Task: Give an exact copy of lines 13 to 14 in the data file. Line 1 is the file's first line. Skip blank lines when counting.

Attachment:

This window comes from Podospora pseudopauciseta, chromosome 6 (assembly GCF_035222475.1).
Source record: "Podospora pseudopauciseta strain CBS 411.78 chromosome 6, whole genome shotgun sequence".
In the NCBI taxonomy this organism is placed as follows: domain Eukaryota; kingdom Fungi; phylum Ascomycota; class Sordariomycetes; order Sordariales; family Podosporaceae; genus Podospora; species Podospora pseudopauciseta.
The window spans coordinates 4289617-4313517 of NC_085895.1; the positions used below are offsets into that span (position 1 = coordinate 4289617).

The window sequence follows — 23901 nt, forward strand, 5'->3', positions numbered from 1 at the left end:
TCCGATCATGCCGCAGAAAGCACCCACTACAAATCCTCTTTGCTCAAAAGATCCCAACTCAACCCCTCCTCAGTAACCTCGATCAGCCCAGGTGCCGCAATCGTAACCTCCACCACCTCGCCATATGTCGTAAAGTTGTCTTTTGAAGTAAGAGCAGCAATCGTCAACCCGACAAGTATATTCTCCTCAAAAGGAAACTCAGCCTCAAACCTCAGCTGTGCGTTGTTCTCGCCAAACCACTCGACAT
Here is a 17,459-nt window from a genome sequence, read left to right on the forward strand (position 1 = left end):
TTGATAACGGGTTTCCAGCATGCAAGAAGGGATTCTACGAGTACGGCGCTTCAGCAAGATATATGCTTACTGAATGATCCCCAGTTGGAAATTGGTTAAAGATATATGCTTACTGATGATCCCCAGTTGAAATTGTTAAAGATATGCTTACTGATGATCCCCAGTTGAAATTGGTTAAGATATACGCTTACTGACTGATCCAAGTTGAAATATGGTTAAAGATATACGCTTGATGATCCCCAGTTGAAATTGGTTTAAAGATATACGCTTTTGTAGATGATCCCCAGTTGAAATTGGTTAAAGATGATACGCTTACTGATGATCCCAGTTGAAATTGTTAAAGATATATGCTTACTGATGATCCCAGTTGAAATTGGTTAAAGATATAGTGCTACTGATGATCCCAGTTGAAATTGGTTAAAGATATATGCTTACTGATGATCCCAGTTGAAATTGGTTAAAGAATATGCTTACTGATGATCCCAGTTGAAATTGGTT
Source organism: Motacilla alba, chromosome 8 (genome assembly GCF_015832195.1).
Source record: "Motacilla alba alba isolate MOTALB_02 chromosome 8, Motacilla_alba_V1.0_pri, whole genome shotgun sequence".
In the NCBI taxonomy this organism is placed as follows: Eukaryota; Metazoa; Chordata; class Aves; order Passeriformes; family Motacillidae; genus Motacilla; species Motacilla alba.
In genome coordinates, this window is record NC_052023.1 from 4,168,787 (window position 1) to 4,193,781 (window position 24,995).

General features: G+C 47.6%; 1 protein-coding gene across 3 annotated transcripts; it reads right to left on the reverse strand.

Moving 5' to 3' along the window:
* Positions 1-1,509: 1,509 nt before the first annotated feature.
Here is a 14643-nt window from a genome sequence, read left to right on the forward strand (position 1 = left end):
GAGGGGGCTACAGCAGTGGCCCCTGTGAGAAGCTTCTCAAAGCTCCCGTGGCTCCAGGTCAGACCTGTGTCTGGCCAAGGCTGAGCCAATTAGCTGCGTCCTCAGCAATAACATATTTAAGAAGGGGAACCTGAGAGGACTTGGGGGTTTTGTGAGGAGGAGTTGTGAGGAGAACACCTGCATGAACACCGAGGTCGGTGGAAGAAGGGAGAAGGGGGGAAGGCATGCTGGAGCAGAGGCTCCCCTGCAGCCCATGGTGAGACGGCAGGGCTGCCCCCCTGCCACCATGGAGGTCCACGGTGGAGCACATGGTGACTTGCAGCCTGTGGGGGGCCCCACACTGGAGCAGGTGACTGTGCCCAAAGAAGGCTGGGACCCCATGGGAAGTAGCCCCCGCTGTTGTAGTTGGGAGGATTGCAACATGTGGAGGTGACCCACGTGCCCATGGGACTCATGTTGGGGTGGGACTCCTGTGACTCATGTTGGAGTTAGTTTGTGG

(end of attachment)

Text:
General features: G+C 47.6%; 1 protein-coding gene across 3 annotated transcripts; it reads right to left on the reverse strand.

Moving 5' to 3' along the window: